Preprints
https://doi.org/10.5194/acp-2021-492
https://doi.org/10.5194/acp-2021-492

  03 Aug 2021

03 Aug 2021

Review status: this preprint is currently under review for the journal ACP.

Responses of surface ozone to future agricultural ammonia emissions and subsequent nitrogen deposition through terrestrial ecosystem changes

Xueying Liu1,a, Amos P. K. Tai1,2,3, and Ka Ming Fung1,b Xueying Liu et al.
  • 1Earth System Science Programme and Graduate Division of Earth and Atmospheric Sciences, Faculty of Science, The Chinese University of Hong Kong, Sha Tin, Hong Kong SAR, China
  • 2Institute of Environment, Energy and Sustainability, and State Key Laboratory of Agrobiotechnology, The Chinese University of Hong Kong, Sha Tin, Hong Kong SAR, China
  • 3Center for Soybean Research of the State Key Laboratory of Agrobiotechnology, The Chinese University of Hong Kong, Hong Kong SAR, China
  • anow at: Department of Earth and Atmospheric Sciences, University of Houston, Houston, TX, USA
  • bnow at: Department of Civil and Environmental Engineering, Massachusetts Institute of Technology, Cambridge, MA, USA

Abstract. With the rising food demands from the future world population, more intense agricultural activities are expected to cause substantial perturbations to the global nitrogen cycle, aggravating surface air pollution and imposing stress on terrestrial ecosystems. Much less studied, however, is how the terrestrial ecosystem changes induced by agricultural nitrogen deposition may modify biosphere-atmosphere exchange and further exert secondary feedback effects on global air quality. Here we examined the responses of surface ozone air quality to terrestrial ecosystem changes caused by 2000-to-2050 changes in agricultural ammonia emission and the subsequent nitrogen deposition by asynchronously coupling between the land and atmosphere components within the Community Earth System Model framework. We found that global gross primary production is enhanced by 2.1 Pg C yr−1 following a 20 % (20 Tg N yr−1) increase in global nitrogen deposition by the end of year 2050 in response to rising agricultural ammonia emission. Leaf area index was simulated to be higher by up to 0.3–0.4 m2 m−2 over most tropical grasslands and croplands, and 0.1–0.2 m2 m−2 across boreal and temperate forests at midlatitudes. Around 0.1–0.4 m increases in canopy height were found in boreal and temperate forests, and ~0.1 m increases in tropical grasslands and croplands. We found that these vegetation changes could lead to surface ozone changes by ~0.5 ppbv when prescribed meteorology was used (i.e., large-scale meteorological responses to terrestrial changes were not allowed), while surface ozone could typically be modified by 2–3 ppbv when meteorology was dynamically simulated in response to vegetation changes. Rising soil NOx emission from 7.9 to 8.7 Tg N yr−1 could enhance surface ozone by 2–3 ppbv with both prescribed and dynamic meteorology. We thus conclude that following enhanced nitrogen deposition, the modification of the meteorological environment induced by vegetation changes and soil biogeochemical changes are the more important pathways that can modulate future ozone pollution, representing a novel linkage between agricultural activities and ozone air quality.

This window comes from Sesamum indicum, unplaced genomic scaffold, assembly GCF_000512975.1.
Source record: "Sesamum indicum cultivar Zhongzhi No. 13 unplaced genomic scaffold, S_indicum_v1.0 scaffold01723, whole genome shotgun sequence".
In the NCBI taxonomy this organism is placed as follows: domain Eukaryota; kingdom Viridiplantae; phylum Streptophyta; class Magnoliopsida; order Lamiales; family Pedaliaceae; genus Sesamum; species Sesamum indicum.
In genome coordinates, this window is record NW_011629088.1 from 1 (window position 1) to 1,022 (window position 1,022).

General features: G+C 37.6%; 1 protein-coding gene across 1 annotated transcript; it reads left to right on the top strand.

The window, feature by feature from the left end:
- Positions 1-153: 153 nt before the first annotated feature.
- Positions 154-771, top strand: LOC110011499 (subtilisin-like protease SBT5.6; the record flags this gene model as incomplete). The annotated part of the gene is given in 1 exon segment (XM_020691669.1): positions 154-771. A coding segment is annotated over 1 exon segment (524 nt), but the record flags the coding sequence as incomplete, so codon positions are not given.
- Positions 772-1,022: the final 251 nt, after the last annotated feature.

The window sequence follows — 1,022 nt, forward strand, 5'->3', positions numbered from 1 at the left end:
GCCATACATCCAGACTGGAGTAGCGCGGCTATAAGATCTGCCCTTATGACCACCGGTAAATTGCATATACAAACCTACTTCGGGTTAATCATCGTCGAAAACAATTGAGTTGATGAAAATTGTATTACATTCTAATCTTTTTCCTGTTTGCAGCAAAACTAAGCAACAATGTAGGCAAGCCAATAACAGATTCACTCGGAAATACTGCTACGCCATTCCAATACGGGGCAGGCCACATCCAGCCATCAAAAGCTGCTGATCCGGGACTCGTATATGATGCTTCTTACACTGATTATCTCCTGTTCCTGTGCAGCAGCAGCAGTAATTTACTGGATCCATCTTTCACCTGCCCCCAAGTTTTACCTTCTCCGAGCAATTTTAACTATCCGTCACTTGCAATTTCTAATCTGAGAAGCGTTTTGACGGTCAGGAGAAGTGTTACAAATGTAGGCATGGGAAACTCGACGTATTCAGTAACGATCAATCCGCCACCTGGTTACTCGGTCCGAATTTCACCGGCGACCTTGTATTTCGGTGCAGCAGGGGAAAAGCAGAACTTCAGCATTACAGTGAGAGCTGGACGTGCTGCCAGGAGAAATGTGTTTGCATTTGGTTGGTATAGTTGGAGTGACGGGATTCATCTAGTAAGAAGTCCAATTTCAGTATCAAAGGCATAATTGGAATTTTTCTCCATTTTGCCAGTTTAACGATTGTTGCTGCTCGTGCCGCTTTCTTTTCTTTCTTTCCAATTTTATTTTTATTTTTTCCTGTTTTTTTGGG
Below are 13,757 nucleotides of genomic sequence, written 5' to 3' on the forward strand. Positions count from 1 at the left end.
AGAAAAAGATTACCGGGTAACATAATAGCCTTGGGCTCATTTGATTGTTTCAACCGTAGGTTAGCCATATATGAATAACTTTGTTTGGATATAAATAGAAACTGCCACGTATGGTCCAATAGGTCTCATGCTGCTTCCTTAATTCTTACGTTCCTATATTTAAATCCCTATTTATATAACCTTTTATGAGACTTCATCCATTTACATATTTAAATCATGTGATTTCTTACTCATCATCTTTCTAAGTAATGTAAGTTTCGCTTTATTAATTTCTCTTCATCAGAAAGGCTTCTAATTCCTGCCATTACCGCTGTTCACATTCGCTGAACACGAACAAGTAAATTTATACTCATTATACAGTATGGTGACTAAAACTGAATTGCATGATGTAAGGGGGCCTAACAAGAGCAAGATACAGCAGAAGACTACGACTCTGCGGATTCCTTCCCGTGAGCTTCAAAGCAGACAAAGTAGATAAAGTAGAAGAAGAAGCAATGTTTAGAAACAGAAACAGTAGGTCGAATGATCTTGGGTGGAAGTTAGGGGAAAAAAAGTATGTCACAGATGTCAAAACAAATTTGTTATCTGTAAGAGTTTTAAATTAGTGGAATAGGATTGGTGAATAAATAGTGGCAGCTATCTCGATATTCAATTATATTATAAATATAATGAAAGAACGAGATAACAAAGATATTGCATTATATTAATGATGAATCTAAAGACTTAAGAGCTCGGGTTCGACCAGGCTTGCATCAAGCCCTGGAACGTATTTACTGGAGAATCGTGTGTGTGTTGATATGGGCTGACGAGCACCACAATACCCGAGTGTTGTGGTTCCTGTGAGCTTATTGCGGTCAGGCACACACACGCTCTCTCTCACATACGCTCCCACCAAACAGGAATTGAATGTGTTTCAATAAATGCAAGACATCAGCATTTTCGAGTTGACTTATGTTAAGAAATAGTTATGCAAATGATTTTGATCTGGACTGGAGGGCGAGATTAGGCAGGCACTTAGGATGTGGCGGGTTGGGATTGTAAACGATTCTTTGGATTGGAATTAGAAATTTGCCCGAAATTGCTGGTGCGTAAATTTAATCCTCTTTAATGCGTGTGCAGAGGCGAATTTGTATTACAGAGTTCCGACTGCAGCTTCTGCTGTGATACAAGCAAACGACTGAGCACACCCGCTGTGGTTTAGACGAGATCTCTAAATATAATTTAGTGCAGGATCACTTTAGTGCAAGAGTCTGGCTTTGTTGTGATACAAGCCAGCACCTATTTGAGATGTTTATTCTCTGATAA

Xueying Liu et al.

Status: open (until 29 Sep 2021)

Comment types: AC – author | RC – referee | CC – community | EC – editor | CEC – chief editor | : Report abuse
  • RC1: 'Comment on acp-2021-492', Anonymous Referee #1, 24 Aug 2021 reply
  • RC2: 'Comment on acp-2021-492', Anonymous Referee #2, 22 Sep 2021 reply

Xueying Liu et al.

Xueying Liu et al.

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Short summary
With the rising food need, more intense agricultural activities will cause substantial perturbations to the nitrogen cycle, aggravating surface air pollution and imposing stress on terrestrial ecosystems. We studied how these ecosystem changes may modify biosphere-atmosphere exchange and further exert secondary effects on air quality, and demonstrated a linkage between agricultural activities and ozone air quality via the modulation of vegetation and soil biogeochemistry by nitrogen deposition.
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